A school- or district-wide digital learning strategy provides a paddle to help steer your organization toward its learning and teaching goals. It’s the shared vision educators rally around to guide effective technology implementation.
In Wisconsin, award-winning ed tech advocate Kurt Kiefer helped develop a statewide digital learning strategic plan that serves as a blueprint for schools as they transition toward digital age instructional models.
“Our goal was to leverage technology to not only save teachers time but add value for the kids,” he said. “What should we be advocating for? Enhancing high-quality instruction, where it really becomes much more student-centered instruction, but without breaking the back of the teacher.”
He recommends addressing the following areas in your digital learning strategy:
1. Your organization’s core values
Before you do anything else, clearly identify your organization’s core values and make sure every part of your digital learning plan aligns with those values. Wisconsin’s strategy revolved around three key values, Kiefer said:
- Ensuring equitable digital access for all students
- Creating personalized learning experiences
- Leveraging technology for applied and engaged learning
“We kept grounding ourselves back in those core values,” he said. As a result, “we’ve been pretty successful in moving forward with the plan and arguing for why we need to implement it.”
2. Eliminating rework for teachers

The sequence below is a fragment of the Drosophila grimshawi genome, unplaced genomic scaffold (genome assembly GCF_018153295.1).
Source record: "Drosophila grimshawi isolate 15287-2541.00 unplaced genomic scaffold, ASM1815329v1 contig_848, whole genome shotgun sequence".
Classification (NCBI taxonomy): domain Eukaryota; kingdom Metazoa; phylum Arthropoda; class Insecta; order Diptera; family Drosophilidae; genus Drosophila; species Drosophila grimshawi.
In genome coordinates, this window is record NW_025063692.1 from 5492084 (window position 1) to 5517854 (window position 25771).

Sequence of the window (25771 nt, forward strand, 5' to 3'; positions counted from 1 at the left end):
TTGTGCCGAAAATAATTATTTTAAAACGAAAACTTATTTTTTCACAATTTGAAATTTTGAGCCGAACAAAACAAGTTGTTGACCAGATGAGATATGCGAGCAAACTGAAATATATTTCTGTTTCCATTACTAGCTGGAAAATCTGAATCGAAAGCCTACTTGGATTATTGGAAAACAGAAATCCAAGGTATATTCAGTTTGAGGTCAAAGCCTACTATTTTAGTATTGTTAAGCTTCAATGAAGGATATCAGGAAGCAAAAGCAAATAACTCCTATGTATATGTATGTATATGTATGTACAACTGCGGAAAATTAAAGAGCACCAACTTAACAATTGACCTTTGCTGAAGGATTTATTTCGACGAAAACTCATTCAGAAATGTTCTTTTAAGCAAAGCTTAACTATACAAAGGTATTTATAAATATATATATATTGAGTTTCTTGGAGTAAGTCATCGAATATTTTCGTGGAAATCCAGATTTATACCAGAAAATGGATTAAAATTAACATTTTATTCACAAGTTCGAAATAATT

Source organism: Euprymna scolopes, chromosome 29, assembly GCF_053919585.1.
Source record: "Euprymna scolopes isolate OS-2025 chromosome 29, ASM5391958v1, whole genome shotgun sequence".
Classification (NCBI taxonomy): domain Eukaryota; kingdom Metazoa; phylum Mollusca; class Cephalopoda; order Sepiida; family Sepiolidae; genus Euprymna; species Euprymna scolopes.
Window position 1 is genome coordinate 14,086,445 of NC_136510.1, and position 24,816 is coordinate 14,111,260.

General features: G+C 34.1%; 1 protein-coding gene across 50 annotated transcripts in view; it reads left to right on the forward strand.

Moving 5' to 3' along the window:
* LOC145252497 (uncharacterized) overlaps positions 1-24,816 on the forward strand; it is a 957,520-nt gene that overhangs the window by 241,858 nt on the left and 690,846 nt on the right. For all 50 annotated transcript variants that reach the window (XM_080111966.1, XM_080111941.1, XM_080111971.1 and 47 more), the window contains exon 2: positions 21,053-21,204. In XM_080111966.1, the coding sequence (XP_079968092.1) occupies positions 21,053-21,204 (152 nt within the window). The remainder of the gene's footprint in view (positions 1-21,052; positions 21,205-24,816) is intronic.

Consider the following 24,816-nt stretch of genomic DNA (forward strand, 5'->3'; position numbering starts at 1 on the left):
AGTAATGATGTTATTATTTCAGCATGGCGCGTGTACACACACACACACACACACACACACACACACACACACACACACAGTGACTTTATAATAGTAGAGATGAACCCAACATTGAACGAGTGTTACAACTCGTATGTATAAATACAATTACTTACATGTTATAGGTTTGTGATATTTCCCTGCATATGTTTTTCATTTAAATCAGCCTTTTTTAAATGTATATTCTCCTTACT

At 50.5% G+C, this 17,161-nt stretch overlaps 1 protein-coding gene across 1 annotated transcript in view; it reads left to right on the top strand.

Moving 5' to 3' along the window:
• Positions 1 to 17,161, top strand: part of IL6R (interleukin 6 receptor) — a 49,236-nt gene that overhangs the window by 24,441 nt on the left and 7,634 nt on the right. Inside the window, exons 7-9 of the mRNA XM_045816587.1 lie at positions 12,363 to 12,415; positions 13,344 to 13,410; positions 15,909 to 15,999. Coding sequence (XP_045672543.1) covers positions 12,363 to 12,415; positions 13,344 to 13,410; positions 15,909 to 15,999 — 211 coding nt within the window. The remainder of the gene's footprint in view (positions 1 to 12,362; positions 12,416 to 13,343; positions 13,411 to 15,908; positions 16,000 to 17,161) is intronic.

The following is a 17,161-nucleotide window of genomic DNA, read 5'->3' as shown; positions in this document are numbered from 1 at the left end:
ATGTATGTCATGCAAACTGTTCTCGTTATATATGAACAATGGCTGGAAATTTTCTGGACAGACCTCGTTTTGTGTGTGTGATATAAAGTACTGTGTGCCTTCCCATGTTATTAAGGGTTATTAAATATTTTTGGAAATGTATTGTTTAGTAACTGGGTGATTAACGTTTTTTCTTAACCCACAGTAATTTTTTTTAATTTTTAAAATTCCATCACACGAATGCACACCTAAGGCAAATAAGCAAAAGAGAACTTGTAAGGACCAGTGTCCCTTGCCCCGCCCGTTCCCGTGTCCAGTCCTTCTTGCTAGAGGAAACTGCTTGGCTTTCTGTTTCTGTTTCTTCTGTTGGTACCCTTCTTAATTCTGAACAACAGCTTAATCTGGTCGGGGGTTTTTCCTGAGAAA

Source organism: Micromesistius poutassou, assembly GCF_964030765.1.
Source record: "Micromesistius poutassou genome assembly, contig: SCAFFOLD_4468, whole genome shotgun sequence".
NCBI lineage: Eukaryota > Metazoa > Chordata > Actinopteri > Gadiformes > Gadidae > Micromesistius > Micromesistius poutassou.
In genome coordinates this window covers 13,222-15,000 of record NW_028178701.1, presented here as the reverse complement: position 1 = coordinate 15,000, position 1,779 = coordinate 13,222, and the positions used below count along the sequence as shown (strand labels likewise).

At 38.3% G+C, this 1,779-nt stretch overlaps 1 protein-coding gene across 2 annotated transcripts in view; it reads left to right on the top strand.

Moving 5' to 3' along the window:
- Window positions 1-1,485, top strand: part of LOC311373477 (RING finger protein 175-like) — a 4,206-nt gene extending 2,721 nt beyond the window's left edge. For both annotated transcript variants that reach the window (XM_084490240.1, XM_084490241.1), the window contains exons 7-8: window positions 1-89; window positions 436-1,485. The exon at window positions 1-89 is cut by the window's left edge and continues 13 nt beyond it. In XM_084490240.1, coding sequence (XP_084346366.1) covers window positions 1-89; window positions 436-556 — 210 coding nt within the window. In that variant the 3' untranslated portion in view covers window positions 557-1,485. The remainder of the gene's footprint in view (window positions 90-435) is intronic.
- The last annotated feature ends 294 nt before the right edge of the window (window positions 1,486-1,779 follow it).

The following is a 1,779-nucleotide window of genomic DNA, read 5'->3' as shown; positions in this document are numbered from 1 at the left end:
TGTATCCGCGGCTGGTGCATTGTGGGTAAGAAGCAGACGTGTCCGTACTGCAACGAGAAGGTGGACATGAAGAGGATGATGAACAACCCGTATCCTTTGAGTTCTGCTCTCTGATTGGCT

From curriculum planning to ongoing assessment, teachers have a lot to do. Technology does not replace teachers, yet it can make their lives less difficult and free them up to focus more on creating meaningful learning experiences. An effective strategic plan should include directives to leverage tools that increase efficiency and help reduce teacher workloads.
“Teachers do a lot of rework when it comes to curriculum development, and we’ve got to stop that,” Kiefer said. “Every profession in the world is using technology to make things easier, and we should be doing that with teaching.”
3. Differentiating instruction
Digital learning provides unprecedented opportunities for personalizing learning to meet the unique needs of each student. Online tools can allow students to “move on different paths at different paces without creating insurmountable paperwork for teachers to manage,” Kiefer said. Take advantage of them by making differentiated instruction a priority in your organization’s strategy.
Creating an organizationwide digital learning strategy is no small task, but it’s a vital step in guiding the use of technology to improve learning at all levels.
Know an outstanding ed tech advocate who’s working hard to transform education? Nominate them for ISTE’s Public Policy Advocate Award!